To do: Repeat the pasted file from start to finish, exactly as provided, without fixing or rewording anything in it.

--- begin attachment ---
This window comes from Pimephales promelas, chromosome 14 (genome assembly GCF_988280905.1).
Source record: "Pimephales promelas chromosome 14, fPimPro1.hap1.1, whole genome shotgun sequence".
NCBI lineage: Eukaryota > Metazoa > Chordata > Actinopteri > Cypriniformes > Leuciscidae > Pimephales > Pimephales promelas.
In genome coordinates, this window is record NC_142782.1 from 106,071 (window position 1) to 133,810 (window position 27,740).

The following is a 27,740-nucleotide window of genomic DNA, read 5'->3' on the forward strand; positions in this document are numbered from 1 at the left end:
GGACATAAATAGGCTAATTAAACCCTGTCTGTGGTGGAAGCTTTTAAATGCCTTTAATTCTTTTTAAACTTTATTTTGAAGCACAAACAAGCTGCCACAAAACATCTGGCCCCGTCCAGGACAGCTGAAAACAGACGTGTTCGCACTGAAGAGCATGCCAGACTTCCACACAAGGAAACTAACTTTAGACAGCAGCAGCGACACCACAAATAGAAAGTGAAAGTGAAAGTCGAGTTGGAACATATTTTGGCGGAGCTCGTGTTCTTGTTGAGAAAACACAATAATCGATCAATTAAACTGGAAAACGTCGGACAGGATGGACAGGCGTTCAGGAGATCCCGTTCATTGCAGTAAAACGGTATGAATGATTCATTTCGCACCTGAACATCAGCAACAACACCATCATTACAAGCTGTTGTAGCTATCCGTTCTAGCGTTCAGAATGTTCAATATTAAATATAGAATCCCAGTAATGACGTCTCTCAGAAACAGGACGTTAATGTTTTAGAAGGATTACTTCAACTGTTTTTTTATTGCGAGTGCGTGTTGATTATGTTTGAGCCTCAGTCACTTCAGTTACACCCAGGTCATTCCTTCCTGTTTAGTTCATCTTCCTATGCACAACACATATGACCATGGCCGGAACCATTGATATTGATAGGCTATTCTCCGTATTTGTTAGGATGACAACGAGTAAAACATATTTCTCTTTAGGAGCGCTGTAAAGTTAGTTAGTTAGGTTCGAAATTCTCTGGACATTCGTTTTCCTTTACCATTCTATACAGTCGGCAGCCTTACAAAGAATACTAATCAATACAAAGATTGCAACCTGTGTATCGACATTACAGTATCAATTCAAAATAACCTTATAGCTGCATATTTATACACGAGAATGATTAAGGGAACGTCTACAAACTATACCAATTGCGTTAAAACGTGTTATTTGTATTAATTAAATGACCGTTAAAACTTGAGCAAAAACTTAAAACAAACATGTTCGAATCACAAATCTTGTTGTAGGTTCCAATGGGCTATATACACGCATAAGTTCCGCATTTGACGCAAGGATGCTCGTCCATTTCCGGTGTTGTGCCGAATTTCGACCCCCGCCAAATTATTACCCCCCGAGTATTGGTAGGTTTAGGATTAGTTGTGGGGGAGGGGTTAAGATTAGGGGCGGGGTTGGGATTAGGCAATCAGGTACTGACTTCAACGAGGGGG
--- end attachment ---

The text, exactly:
This window comes from Pimephales promelas, chromosome 14 (genome assembly GCF_988280905.1).
Source record: "Pimephales promelas chromosome 14, fPimPro1.hap1.1, whole genome shotgun sequence".
NCBI lineage: Eukaryota > Metazoa > Chordata > Actinopteri > Cypriniformes > Leuciscidae > Pimephales > Pimephales promelas.
In genome coordinates, this window is record NC_142782.1 from 106,071 (window position 1) to 133,810 (window position 27,740).

The following is a 27,740-nucleotide window of genomic DNA, read 5'->3' on the forward strand; positions in this document are numbered from 1 at the left end:
GGACATAAATAGGCTAATTAAACCCTGTCTGTGGTGGAAGCTTTTAAATGCCTTTAATTCTTTTTAAACTTTATTTTGAAGCACAAACAAGCTGCCACAAAACATCTGGCCCCGTCCAGGACAGCTGAAAACAGACGTGTTCGCACTGAAGAGCATGCCAGACTTCCACACAAGGAAACTAACTTTAGACAGCAGCAGCGACACCACAAATAGAAAGTGAAAGTGAAAGTCGAGTTGGAACATATTTTGGCGGAGCTCGTGTTCTTGTTGAGAAAACACAATAATCGATCAATTAAACTGGAAAACGTCGGACAGGATGGACAGGCGTTCAGGAGATCCCGTTCATTGCAGTAAAACGGTATGAATGATTCATTTCGCACCTGAACATCAGCAACAACACCATCATTACAAGCTGTTGTAGCTATCCGTTCTAGCGTTCAGAATGTTCAATATTAAATATAGAATCCCAGTAATGACGTCTCTCAGAAACAGGACGTTAATGTTTTAGAAGGATTACTTCAACTGTTTTTTTATTGCGAGTGCGTGTTGATTATGTTTGAGCCTCAGTCACTTCAGTTACACCCAGGTCATTCCTTCCTGTTTAGTTCATCTTCCTATGCACAACACATATGACCATGGCCGGAACCATTGATATTGATAGGCTATTCTCCGTATTTGTTAGGATGACAACGAGTAAAACATATTTCTCTTTAGGAGCGCTGTAAAGTTAGTTAGTTAGGTTCGAAATTCTCTGGACATTCGTTTTCCTTTACCATTCTATACAGTCGGCAGCCTTACAAAGAATACTAATCAATACAAAGATTGCAACCTGTGTATCGACATTACAGTATCAATTCAAAATAACCTTATAGCTGCATATTTATACACGAGAATGATTAAGGGAACGTCTACAAACTATACCAATTGCGTTAAAACGTGTTATTTGTATTAATTAAATGACCGTTAAAACTTGAGCAAAAACTTAAAACAAACATGTTCGAATCACAAATCTTGTTGTAGGTTCCAATGGGCTATATACACGCATAAGTTCCGCATTTGACGCAAGGATGCTCGTCCATTTCCGGTGTTGTGCCGAATTTCGACCCCCGCCAAATTATTACCCCCCGAGTATTGGTAGGTTTAGGATTAGTTGTGGGGGAGGGGTTAAGATTAGGGGCGGGGTTGGGATTAGGCAATCAGGTACTGACTTCAACGAGGGGG